This was also the fundamental difference between inside Ya’akov’s tent of Torah study where he began, and outside of it. Inside Ya’akov lived on the level of the Aitz HaChaim, the level of Olam HaBa to whatever extent it is possible while still in this world. Outside the “tent” he had to contend with a world that was built solely on the level of the Aitz HaDa’as Tov v’Ra.

Seudas Shlishis

WHAT THIS MEANS is that, to be Lavan’s brother in trickery as a fellow Aitz HaDa’as person would have made Ya’akov a crook just like Lavan. To match his trickery while coming from an Aitz HaChaim point of view was, in the words of Yeshaya HaNavi, “with the perverse you will show yourself subtle.” Not all ends justify the means, but they do when they come from God.

When they come from God, they are not just a person’s idea of God, or their personal interpretation of what God has said. Before someone declares that their controversial act is in the name of God, they have to make sure that God agrees with them. They can’t ruin God’s plan, no matter how much it may look like they have, but they can certainly run their life and destroy their portion in the World to Come.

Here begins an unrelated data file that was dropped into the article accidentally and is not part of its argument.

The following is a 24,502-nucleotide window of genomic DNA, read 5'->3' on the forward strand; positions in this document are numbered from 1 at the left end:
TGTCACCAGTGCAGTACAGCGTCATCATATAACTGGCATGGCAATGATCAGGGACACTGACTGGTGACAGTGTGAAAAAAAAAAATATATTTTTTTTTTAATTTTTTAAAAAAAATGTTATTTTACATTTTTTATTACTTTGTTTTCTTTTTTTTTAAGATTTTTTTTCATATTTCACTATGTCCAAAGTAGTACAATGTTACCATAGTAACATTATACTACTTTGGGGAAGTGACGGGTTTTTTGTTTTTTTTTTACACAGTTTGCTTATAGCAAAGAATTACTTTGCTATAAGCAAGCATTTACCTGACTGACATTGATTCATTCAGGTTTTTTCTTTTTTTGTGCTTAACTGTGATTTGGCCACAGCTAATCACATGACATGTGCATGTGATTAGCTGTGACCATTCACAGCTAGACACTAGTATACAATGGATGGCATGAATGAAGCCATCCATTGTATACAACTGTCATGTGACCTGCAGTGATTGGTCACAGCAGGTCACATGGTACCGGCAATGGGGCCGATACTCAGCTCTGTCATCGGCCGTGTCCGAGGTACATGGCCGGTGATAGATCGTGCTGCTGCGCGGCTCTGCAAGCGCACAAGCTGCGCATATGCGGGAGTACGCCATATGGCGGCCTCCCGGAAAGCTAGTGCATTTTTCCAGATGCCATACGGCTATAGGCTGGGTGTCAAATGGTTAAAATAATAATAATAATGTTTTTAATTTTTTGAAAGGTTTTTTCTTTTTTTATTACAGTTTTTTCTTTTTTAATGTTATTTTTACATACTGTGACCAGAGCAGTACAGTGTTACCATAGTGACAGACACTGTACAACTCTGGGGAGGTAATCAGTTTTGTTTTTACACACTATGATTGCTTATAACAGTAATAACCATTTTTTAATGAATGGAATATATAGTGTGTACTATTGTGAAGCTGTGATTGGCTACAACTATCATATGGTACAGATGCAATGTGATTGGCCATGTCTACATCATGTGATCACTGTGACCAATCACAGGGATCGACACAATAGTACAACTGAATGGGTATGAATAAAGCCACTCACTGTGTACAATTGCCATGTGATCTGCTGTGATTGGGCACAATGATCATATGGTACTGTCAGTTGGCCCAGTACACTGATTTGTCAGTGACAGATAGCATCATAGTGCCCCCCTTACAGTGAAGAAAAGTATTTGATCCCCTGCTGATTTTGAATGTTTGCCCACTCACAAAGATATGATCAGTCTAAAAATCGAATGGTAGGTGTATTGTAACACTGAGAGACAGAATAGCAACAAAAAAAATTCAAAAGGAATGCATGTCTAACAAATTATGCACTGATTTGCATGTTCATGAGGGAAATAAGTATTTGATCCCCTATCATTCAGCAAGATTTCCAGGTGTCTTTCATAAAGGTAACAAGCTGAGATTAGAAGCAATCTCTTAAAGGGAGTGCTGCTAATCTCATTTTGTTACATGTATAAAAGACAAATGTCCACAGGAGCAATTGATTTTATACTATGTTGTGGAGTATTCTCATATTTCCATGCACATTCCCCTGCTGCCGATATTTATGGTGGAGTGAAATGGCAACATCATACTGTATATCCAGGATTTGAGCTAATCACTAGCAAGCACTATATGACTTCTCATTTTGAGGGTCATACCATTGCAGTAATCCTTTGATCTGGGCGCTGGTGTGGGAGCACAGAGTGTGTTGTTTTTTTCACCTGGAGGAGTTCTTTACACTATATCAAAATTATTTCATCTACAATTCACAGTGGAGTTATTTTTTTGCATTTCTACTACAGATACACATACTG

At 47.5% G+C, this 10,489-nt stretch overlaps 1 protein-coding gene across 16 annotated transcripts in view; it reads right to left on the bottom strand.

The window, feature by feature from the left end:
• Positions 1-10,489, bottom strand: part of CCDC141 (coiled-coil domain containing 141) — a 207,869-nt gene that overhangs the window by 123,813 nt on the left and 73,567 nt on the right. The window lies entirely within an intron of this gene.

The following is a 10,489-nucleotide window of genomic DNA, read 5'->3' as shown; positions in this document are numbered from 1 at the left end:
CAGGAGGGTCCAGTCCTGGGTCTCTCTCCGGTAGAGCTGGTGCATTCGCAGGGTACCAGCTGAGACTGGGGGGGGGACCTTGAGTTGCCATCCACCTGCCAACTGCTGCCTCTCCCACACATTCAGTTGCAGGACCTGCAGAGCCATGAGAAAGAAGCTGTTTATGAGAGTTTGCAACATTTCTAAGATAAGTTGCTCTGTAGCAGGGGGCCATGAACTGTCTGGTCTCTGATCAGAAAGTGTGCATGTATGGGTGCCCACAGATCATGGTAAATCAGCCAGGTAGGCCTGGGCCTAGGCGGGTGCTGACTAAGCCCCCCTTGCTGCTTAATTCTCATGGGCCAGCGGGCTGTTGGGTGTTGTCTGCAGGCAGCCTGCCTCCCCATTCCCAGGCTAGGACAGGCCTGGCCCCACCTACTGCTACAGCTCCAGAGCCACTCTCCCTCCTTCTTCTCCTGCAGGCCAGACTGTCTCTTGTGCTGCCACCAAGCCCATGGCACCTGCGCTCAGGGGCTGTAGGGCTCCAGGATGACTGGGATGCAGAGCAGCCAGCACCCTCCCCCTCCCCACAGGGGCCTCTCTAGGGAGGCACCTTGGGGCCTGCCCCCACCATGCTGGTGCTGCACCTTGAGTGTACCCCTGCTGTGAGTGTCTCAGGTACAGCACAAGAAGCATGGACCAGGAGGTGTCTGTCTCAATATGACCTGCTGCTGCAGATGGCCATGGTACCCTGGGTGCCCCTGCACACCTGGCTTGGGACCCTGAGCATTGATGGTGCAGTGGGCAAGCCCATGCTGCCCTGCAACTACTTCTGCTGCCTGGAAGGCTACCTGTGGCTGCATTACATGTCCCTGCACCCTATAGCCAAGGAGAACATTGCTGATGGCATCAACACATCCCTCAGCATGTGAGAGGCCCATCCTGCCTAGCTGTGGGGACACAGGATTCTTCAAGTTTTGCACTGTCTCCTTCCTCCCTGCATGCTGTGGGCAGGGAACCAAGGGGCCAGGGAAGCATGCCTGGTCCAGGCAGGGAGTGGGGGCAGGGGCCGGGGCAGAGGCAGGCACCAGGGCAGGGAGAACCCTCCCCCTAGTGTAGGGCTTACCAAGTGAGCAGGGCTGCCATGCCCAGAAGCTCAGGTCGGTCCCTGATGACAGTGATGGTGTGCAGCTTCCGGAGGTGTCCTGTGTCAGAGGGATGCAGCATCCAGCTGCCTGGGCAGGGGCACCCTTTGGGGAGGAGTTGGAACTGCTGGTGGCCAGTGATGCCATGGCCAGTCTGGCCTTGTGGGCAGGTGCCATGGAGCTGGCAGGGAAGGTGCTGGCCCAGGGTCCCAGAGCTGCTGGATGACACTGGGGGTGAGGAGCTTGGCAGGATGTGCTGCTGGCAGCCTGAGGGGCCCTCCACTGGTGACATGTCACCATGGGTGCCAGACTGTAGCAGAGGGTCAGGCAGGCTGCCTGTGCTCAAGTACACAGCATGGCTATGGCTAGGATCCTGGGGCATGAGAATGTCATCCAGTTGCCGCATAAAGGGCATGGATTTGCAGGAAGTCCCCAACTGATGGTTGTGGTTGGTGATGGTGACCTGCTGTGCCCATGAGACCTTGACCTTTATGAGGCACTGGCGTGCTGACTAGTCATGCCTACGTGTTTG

The truth is that without prophecy, it is really quite impossible to have such a God point of view. Prophets only had it to whatever extent they had it, because God shared it with them. An exception perhaps was Eliyahu HaNavi at Mt. Carmel to show up the worshippers of Ba’al. The law already in place was to not build an altar to God outside the Temple grounds, which Har Carmel was. But Eliyahu did it anyhow.

Any chachamim since then who have reached such a level without being prophets have usually not done anything outside of the Torah box. The Arizal, for example, was worried that doing such things could negatively altar history, and refrained, and that was hundreds of years ago. Today, even the greatest of rabbis won’t go outside the guidelines of Torah for any reason.

But Ya’akov Avinu was very different from everyone else. Remember the names of the three types of sheep he had, Akudim, Nekudim, and Berudim? Those are names of pre-Creation phases that he perceived that we can only talk about. He wasn’t called E”l, a name of God for no reason.

The bottom line? Lavan was a cheat because that is how he coped with the world he found himself in. Ya’akov “cheated” back when it was the truth according to the Ultimate Truth, God Himself. They may not have seemed much different to the untrained eye, but they were as different as the darkest night and the brightest day.

Ain Od Milvado, Part 28